Dude, we’re not in Kansas anymore

Standard

’Though the sky sure as heck looks like we might be’

I thought I might have to skip a weekly blog post (quel horreur!) but it looks like I have internet here in Uganda, at least for the moment — the key words being ‘for the moment’.

So this’ll be a quickie. Mainly photos, with a witty bit of banter as filler. (Fingers crossed on the ‘witty’ as well as the internet access.)

Let’s start with that picture up top, showing an extremely scary (at least to this Former Midwesterner) sky. Some of our intrepid birding band were actually on board that little mainly-metal lightning-bait boat and insisting upon chugging upstream to clap their eyes on the Murchison Falls—no matter that the sky looked like the one that whipped Dorothy off to Oz. But cooler heads prevailed. Thank heaven for our Hipster Birder Leader, who insisted on herding us all safely to shelter, where some disgruntled mumbling ensued while we waited out the maelstrom. We (finally) did get to chug on up the Nile.

We missed the Falls, but not the boat. Thank you for not making me a Lightning Rod, dear Hipster Leader (the guy at left, not behind me. Duh)

On the Nile, we found plenty to amuse, including crocodiles and hippos. And (of course) plenty of birds, pointed out by our afore-mentioned Leader, who was himself a rare specimen—a birder sporting not only Hipster Headgear, but a beard, a ponytail, and plenty of tatts (though none of birds, I noticed.) He was also really into martial arts.

Our Birder Leader’s back, displaying a description of a martial art called ‘Grappling’ (somewhat obscured by strap supporting assorted essential gear for something called ‘Birding’)

Speaking of ‘backs’, back to the Nile. Where we found plenty to compensate for the lack of waterfalls. Here are a few highlights:

Hippos! Look up to about eleven o’clock past the hat (those are Birder Directions, by the way) and you can just make out a sneaky guy (or gal, who knows?) peeking at us

The Dude checks out the hippos, in between oodles of birds. There were crocs, too — and not the ugly shoe kind, either

The next day, after riding across the Nile on a rather creaky-looking ferry, we ventured into the safari-esque part of the park. (We’re speaking here of Murchison Falls National Park. In Uganda. When I get a chance, I’ll put in some useful links. Cross my crocodile-fearing heart.)

We’ve got the whole world in our hands. Well, in between us, anyway. This globe marks the spot where the ferry crosses the Nile. The Victoria Nile, that is

That safari part of the Park had its daunting moments as well. For one thing, we (mostly) weren’t allowed to get out of the vehicle, otherwise we might find ourselves a snack for a lion (though we didn’t see any) or a charging target for a Chad Buffalo. We saw plenty of those—though no, I don’t have a photo. Maybe The Dude has one. On the camera that never relinquishes its photos.

Okey-doke. But then where do those ruts lead? And why are they there?

Since I have a bit of internet time left before we take off for a bird-beladen (is that a word?) afternoon, let me finish with a few shots from the following day, when we traveled to yet another National Park (name to come when I can look it up). But here is a sign we saw along the way. Check out the bottom admonition closely:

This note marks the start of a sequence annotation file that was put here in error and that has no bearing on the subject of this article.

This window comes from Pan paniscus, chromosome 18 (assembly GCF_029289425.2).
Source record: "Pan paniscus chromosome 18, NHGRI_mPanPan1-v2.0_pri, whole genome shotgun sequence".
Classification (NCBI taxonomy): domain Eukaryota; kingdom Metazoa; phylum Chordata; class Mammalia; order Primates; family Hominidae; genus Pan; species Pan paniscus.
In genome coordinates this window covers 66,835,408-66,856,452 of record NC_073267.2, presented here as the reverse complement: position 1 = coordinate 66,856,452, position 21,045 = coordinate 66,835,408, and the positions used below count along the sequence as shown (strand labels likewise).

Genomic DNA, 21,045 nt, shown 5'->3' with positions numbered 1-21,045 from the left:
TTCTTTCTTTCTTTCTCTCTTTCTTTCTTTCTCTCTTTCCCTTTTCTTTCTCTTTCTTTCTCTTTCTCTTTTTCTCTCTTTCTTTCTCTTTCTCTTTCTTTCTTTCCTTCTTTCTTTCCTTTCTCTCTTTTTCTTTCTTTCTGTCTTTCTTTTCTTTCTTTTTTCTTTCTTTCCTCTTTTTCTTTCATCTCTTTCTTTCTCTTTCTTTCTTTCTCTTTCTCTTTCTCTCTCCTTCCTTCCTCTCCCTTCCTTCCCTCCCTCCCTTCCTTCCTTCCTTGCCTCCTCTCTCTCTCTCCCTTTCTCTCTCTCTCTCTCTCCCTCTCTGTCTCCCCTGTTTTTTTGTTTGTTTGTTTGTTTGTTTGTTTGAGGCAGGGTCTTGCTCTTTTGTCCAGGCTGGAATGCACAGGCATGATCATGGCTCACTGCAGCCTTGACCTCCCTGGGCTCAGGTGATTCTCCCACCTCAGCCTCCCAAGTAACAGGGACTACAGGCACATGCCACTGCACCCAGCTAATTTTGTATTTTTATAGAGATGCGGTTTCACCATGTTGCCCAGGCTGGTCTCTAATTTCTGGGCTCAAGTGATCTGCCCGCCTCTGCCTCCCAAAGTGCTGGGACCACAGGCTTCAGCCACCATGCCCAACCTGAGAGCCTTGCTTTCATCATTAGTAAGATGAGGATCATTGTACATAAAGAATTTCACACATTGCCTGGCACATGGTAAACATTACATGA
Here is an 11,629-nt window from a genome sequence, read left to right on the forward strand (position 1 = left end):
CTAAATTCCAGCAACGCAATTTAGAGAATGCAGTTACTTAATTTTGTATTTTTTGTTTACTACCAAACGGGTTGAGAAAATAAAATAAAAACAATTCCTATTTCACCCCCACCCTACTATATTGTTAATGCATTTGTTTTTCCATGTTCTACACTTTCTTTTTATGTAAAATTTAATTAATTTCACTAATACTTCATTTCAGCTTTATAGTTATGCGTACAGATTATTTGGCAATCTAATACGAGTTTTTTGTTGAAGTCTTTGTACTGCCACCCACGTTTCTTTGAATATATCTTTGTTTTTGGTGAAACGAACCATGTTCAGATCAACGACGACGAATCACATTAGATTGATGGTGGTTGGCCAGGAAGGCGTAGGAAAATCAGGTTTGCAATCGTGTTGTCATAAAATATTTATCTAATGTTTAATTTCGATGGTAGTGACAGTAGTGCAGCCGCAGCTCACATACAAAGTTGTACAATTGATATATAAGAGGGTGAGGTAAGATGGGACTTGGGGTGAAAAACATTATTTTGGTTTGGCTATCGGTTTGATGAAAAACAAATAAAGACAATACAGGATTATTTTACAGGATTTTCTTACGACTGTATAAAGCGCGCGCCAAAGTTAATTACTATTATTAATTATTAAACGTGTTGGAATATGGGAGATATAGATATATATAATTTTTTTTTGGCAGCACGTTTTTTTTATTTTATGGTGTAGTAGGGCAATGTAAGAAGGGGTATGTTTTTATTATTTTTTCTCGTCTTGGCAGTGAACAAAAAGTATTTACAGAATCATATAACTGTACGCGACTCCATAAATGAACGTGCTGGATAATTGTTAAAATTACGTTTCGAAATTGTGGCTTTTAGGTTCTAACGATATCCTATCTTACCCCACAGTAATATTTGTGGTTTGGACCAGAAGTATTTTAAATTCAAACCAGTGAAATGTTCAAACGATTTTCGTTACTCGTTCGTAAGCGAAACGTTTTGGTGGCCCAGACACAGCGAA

Check out the warning on the bottom of this sign. I’m opting, personally, for the ‘be faithful’ option. Crossing my fingers that The Dude concurs

In this particular park, there is a rather famous road called The Royal Mile. This is because the last King of Uganda (the one who lost to the British in a long war) used this road to do his Royal Birding. Kidding. He used the road to get to what is now known as Lake Alberta. (You can bet it wasn’t called that when the king used that road to get to it, though.)

I’m fuzzy on the details of the war that he lost, but there was something in the story about how this king failed to get all the other area leaders on his side. They turned on him (sided with the Brits, actually) and, well, there you go. Sounds kinda familiar, huh? Hold on to your pride, while the enemy divides and conquers. And now everybody in Uganda speaks English.

The picture is almost as fuzzy as my memory of Ugandan historical details—but this is The Royal Mile, lined with birders with bins instead of bad Brits with guns

There were, of course, zillions of birds as well as other creatures — some monkeys, some chimps, some bugs, even some dangerous trees. Though this one tree was only dangerous to other trees. I think. It’s a fig that starts as a seed that wafts on the breeze to land in the upper branches of some innocent, unsuspecting host. The fig seed then feeds on moss and such, sends down vines, surrounds the hosts tree and, um, strangles it. Gulp.

The tree behind me strangled its host tree. Instead of me

There were bugs, too. I didn’t hang around long enough to find out if they were dangerous. But everybody took a picture of this one. I’m thinking it’s because she (I’m anthropomorphizing here) was so pretty. Fashionable, even.

This bug dresses in Lily Pulitzer, so how dangerous could she be? (I didn’t try to find out)

Well. Time to go. Today we spent the whole morning with a band of chimpanzees. Honest! I promise to tell you all about it next time. Unless another storm gets me. Not to mention a snake or a bat or a gorilla. Yes, we’re seeing gorillas — on Saturday.

The lights at the end of the stormy tunnel. Maybe there’s a pot of gold at the end. Which this is — the end, that is

Kibale National Park, Uganda. May 2018